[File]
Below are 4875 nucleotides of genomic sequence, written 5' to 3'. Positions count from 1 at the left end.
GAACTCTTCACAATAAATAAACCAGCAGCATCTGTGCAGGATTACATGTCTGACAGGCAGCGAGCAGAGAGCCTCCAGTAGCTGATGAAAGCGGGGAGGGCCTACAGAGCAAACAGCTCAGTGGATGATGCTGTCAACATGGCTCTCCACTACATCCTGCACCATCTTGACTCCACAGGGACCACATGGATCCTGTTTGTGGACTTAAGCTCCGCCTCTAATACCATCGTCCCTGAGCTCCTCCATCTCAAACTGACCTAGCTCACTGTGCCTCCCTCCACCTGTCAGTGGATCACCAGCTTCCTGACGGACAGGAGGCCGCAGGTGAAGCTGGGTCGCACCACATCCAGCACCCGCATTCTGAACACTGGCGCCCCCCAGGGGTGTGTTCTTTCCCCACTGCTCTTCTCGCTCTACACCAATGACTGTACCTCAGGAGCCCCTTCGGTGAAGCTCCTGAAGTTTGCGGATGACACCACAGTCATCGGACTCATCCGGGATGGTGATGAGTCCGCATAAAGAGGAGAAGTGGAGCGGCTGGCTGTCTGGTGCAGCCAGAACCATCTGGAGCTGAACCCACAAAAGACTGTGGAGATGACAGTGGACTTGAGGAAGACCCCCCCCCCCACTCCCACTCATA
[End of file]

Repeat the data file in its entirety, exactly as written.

Below are 4875 nucleotides of genomic sequence, written 5' to 3'. Positions count from 1 at the left end.
GAACTCTTCACAATAAATAAACCAGCAGCATCTGTGCAGGATTACATGTCTGACAGGCAGCGAGCAGAGAGCCTCCAGTAGCTGATGAAAGCGGGGAGGGCCTACAGAGCAAACAGCTCAGTGGATGATGCTGTCAACATGGCTCTCCACTACATCCTGCACCATCTTGACTCCACAGGGACCACATGGATCCTGTTTGTGGACTTAAGCTCCGCCTCTAATACCATCGTCCCTGAGCTCCTCCATCTCAAACTGACCTAGCTCACTGTGCCTCCCTCCACCTGTCAGTGGATCACCAGCTTCCTGACGGACAGGAGGCCGCAGGTGAAGCTGGGTCGCACCACATCCAGCACCCGCATTCTGAACACTGGCGCCCCCCAGGGGTGTGTTCTTTCCCCACTGCTCTTCTCGCTCTACACCAATGACTGTACCTCAGGAGCCCCTTCGGTGAAGCTCCTGAAGTTTGCGGATGACACCACAGTCATCGGACTCATCCGGGATGGTGATGAGTCCGCATAAAGAGGAGAAGTGGAGCGGCTGGCTGTCTGGTGCAGCCAGAACCATCTGGAGCTGAACCCACAAAAGACTGTGGAGATGACAGTGGACTTGAGGAAGACCCCCCCCCCCACTCCCACTCATA